Nothing is more calculated to impress the mind with a sense of the rapidity with which the resources of the American republic advance, than the difficulty which the historical inquirer finds in ascertaining their precise amount. If he consults the most recent works, and those written by the ablest investigators of the subject, he finds in them admiring comments on the change which the last few years, before those books were written, had made; but when he turns to apply the estimates in those books to the present moment, he finds them wholly inadequate. Before a book on the subject of the United States has lost its novelty, those states have outgrown the description which it contains. The celebrated work of the French statesman, De Tocqueville, appeared about fifteen years ago. In the passage which I am about to quote, it will be seen that he predicts the constant increase of the Anglo-American power, but he looks on the Rocky Mountains as their extreme western limit for many years to come. He had evidently no expectation of himself seeing that power dominant along the Pacific as well as along the Atlantic coast. He says:--

"The distance from Lake Superior to the Gulf of Mexico extends from the 47th to the 30th degree of latitude, a distance of more than 1,200 miles, as the bird flies. The frontier of the United States winds along the whole of this immense line; sometimes falling within its limits, but more frequently extending far beyond it into the waste. It has been calculated that the Whites, advance every year a mean distance of seventeen miles along the whole of this vast boundary. Obstacles, such as an unproductive district, a lake, or an Indian nation unexpectedly encountered, are sometimes met with. The advancing column then halts for a while; its two extremities fall back upon themselves, and as soon as they are re-united they proceed onwards. This gradual and continuous progress of the European race towards the Rocky Mountains has the solemnity of a Providential event: it is like a deluge of men rising unabatedly, and daily driven onwards by the hand of God.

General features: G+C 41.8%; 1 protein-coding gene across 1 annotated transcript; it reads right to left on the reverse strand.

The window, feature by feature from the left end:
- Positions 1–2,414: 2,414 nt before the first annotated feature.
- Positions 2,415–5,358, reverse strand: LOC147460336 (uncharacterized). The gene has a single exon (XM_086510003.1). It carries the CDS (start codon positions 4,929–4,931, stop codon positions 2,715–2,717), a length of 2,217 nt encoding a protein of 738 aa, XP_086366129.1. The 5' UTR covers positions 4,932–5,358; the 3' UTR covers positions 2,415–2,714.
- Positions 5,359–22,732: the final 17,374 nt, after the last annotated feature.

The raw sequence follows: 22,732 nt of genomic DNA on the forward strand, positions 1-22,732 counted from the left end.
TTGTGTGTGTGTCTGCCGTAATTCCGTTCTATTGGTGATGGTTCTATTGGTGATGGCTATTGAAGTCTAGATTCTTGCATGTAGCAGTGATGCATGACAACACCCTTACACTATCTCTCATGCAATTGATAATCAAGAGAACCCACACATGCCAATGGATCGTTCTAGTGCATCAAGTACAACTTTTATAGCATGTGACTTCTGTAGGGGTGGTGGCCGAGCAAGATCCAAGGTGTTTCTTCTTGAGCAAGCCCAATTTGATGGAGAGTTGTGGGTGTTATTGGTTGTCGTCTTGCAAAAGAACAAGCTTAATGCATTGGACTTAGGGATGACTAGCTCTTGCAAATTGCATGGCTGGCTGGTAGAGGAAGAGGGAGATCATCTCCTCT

"Within this first line of conquering settlers towns are built, and vast estates founded. In 1790 there were only a few thousand pioneers sprinkled along the valleys of the Mississippi: and at the present day these valleys contain as many inhabitants as were to be found in the whole Union in 1790. Their population amounts to nearly four millions. The city of Washington was founded in 1800, in the very centre of the Union; but such are the changes which have taken place, that it now stands at one of the extremities; and the delegates of the most remote Western States are already obliged to perform a journey as long so that from Vienna to Paris.

"It must not, then, be imagined that the impulse of the British race in the New World can be arrested. The dismemberment of the Union, and the hostilities which might ensue, the abolition of republican institutions, and the tyrannical government which might succeed it, may retard this impulse, but they cannot prevent it from ultimately fulfilling the destinies to which that race is reserved. No power upon earth can close upon the emigrants that fertile wilderness, which offers resources to all industry, and a refuge from all want. Future events, of whatever nature they may be, will not deprive the Americans of their climate or of their inland seas, or of their great rivers, or of their exuberant soil. Nor will bad laws, revolutions, and anarchy be able to obliterate that love of prosperity and that spirit of enterprise which seem to be the distinctive characteristics of their race, or to extinguish that knowledge which guides them on their way.